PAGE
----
The Lithuanian Litas (plural Litai), denoted by LTL, is the official currency of Lithuania. The currency was first issued by the Bank of Lithuania in October 1922, but was recalled from circulation after Lithuania was annexed by the Soviet Union 18 years later. Today, the LTL has been in use since 1993 when it replaced a temporary currency called Talonas. One Litas is divided into 100 cents. All coins have one side with its value printed and the other side with the national coat of arms.
Baa1, 28 Sep 2009
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The Lithuanian government is led by its president, who in a five-year term, serves as both head of state and commander in chief over foreign and security policy. The president, on the approval of the parliament, also appoints the prime minister. The Lithuanian parliament is unicameral; entitled the Seimas, the parliament has 141 members that are elected for a four-year term. Half of the members are elected in single constituencies while the other half are elected in the nationwide vote by proportional representation. A party must receive at least 5% of the national vote to be represented in the Seimas.
Chief of State President Dalia GRYBAUSKAITE (since 12 July 2009) Head of Government Prime Minister Andrius KUBILIUS (since 27 November 2008)Cabinet Council of Ministers appointed by the president on the nomination of the prime minister Elections president elected by popular vote for a five-year term (eligible for a second term); election last held 17 May 2009 (next to be held in May 2014); prime minister appointed by the president on the approval of the Parliament Election Results Dalia GRYBAUSKAITE elected president; percent of vote - Dalia GRYBAUSKAITE 69.1%, Algirdas BUTKEVICIUS 11.8%, Valentinas MAZURONIS 6.2%, others 12.9%; Andrius KUBILIUS' government approved by Parliament 83-40 with 5 abstentions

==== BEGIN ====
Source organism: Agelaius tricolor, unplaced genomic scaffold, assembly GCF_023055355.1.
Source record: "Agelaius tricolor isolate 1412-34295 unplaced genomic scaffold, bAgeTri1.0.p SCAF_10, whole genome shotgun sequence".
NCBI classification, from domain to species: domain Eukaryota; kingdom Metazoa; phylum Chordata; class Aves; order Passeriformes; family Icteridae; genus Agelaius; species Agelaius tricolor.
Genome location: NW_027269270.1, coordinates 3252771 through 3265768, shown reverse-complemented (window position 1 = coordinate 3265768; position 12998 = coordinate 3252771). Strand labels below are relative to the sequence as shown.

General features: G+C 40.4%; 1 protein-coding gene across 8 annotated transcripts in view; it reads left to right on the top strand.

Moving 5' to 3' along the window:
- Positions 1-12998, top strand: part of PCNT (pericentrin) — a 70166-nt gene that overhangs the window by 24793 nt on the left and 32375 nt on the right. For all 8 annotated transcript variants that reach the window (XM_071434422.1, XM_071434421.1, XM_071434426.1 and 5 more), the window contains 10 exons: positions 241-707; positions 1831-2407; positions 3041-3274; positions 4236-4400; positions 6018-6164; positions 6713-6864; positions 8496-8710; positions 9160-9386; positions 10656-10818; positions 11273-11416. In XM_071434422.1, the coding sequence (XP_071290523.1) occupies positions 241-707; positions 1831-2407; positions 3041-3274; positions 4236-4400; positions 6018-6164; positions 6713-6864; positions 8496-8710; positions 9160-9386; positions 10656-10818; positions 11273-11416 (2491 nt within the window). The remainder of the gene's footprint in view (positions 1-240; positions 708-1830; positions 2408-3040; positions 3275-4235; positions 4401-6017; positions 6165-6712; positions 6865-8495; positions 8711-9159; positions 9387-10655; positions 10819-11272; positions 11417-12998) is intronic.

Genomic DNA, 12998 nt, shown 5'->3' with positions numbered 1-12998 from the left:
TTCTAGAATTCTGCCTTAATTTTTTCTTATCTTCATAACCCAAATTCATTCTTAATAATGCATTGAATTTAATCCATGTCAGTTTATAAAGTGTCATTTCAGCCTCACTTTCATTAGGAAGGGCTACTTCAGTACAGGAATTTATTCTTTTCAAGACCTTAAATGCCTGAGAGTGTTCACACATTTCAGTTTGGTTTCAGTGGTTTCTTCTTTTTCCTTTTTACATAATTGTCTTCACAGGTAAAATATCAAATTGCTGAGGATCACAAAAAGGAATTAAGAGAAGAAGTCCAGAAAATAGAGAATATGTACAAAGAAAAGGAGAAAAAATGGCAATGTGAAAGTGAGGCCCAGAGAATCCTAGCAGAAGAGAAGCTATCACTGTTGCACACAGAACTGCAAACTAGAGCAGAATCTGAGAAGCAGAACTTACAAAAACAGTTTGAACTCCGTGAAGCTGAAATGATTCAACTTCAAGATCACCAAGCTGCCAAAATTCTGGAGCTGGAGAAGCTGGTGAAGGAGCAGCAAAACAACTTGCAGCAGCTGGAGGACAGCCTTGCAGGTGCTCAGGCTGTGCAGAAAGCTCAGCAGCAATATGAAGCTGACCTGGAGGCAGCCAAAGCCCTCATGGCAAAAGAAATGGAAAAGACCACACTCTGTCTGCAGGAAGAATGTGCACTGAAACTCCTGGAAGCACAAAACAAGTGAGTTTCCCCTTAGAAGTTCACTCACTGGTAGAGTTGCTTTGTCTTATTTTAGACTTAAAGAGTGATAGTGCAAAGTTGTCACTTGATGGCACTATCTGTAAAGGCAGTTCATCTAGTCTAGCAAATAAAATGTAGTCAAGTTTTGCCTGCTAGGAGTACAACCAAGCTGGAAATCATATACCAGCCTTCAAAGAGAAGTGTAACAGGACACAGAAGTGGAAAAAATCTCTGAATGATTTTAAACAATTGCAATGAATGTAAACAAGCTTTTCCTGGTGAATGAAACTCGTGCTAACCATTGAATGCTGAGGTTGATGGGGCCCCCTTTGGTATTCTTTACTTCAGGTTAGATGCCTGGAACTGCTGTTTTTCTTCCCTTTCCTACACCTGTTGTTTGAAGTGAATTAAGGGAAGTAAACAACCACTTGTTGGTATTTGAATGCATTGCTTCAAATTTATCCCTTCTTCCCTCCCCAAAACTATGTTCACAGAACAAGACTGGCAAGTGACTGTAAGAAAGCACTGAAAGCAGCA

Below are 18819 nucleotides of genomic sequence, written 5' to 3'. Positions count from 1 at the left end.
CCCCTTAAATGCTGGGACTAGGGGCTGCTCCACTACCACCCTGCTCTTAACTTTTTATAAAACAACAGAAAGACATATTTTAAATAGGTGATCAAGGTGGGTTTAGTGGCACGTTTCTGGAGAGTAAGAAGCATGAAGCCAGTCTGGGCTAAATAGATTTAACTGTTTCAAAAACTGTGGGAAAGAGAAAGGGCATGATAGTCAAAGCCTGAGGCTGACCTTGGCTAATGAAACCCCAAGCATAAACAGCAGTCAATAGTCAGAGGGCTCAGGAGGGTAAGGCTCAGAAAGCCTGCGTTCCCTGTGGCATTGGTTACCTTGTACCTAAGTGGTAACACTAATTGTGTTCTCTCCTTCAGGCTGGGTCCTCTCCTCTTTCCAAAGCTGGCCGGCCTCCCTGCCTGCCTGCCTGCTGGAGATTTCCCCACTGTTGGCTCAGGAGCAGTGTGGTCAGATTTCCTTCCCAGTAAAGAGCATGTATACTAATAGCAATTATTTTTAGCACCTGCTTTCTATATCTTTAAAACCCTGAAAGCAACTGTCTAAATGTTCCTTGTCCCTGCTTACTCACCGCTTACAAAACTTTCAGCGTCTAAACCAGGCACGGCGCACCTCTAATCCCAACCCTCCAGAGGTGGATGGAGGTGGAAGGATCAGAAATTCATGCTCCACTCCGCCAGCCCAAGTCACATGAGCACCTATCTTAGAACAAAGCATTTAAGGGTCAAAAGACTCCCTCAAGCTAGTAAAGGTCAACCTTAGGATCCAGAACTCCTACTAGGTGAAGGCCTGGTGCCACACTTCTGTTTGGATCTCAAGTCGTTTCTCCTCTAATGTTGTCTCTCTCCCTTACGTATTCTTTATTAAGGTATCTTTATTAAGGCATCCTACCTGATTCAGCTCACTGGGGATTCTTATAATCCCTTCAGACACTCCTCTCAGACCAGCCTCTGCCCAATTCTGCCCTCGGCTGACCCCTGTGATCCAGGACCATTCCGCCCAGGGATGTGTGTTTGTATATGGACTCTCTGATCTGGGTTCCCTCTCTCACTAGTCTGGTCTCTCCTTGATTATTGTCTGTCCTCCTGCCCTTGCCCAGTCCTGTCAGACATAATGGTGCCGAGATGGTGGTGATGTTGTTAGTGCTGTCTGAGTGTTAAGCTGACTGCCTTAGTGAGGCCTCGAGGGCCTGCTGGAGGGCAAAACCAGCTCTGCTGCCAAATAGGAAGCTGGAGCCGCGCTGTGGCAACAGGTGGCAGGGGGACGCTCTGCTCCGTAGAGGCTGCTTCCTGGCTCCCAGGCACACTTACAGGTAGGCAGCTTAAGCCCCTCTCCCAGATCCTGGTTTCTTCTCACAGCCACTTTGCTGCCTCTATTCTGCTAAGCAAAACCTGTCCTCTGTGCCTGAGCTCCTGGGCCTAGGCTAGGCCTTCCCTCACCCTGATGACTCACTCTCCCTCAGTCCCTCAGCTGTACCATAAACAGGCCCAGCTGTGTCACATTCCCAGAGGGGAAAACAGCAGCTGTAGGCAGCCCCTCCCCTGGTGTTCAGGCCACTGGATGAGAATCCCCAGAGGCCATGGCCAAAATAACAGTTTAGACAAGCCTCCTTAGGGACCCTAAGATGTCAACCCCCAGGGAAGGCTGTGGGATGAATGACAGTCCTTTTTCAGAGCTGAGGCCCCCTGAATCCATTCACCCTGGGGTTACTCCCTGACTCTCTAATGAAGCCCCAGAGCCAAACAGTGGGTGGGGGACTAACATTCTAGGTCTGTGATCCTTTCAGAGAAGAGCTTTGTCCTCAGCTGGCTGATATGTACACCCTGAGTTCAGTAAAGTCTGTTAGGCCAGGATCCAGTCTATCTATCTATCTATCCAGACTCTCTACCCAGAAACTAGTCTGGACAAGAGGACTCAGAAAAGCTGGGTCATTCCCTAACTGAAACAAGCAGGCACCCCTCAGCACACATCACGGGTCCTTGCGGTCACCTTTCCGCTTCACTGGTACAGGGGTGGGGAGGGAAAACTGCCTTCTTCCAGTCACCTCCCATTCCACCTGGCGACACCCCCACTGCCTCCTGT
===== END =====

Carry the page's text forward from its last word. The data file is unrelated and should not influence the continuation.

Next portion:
Key Economic Factors
Lithuania is the Baltic state that has conducted the most trade with Russia; though Russia suffered a financial crisis in 1998, Lithuania has slowly rebounded from this economic obstacle. Unemployment dropped from 11% to 8% from 2003 to 2004; domestic consumption and investment have increased; trade has been increasingly oriented towards the West. Lithuania is a member of the World Trade Organization (WTO) and joined the EU in May 2004. A large development underway is privatization of large, state-owned utilities (particularly in the energy sector); overall, more than 80% of enterprises have been privatized. Foreign government and business support have helped in the transition from the old command economy to a market economy.
Metal-cutting machine tools, electric motors, television sets, refrigerators and freezers, petroleum refining, shipbuilding (small ships), furniture making, textiles, food processing, fertilizers, agricultural machinery, optical equipment, electronic components, computers and amber.
Grain, potatoes, sugar beets, flax, vegetables, beef, milk, eggs and fish.
Mineral products 23%, textiles and clothing 16%, machinery and equipment 11%, chemicals 6%, wood and wood products 5% and foodstuffs 5% (figures as of 2001).
Mineral products 21%, machinery and equipment 17%, transport equipment 11%, chemicals 9%, textiles and clothing 9% and metals 5% (figures as of 2001).
|1 LTL =||1||0.442||0.426||0.296||33.884||0.241||0.329|
|1 AUD =||2.263||1||0.963||0.669||76.684||0.545||0.746|
|1 CAD =||2.349||1.038||1||0.695||79.599||0.566||0.774|
|1 EUR =||3.382||1.494||1.44||1||114.584||0.814||1.114|
|1 JPY =||0.03||0.013||0.013||0.009||1||0.007||0.01|
|1 GBP =||4.153||1.835||1.768||1.228||140.725||1||1.368|
|1 USD =||3.035||1.341||1.292||0.897||102.838||0.731||1|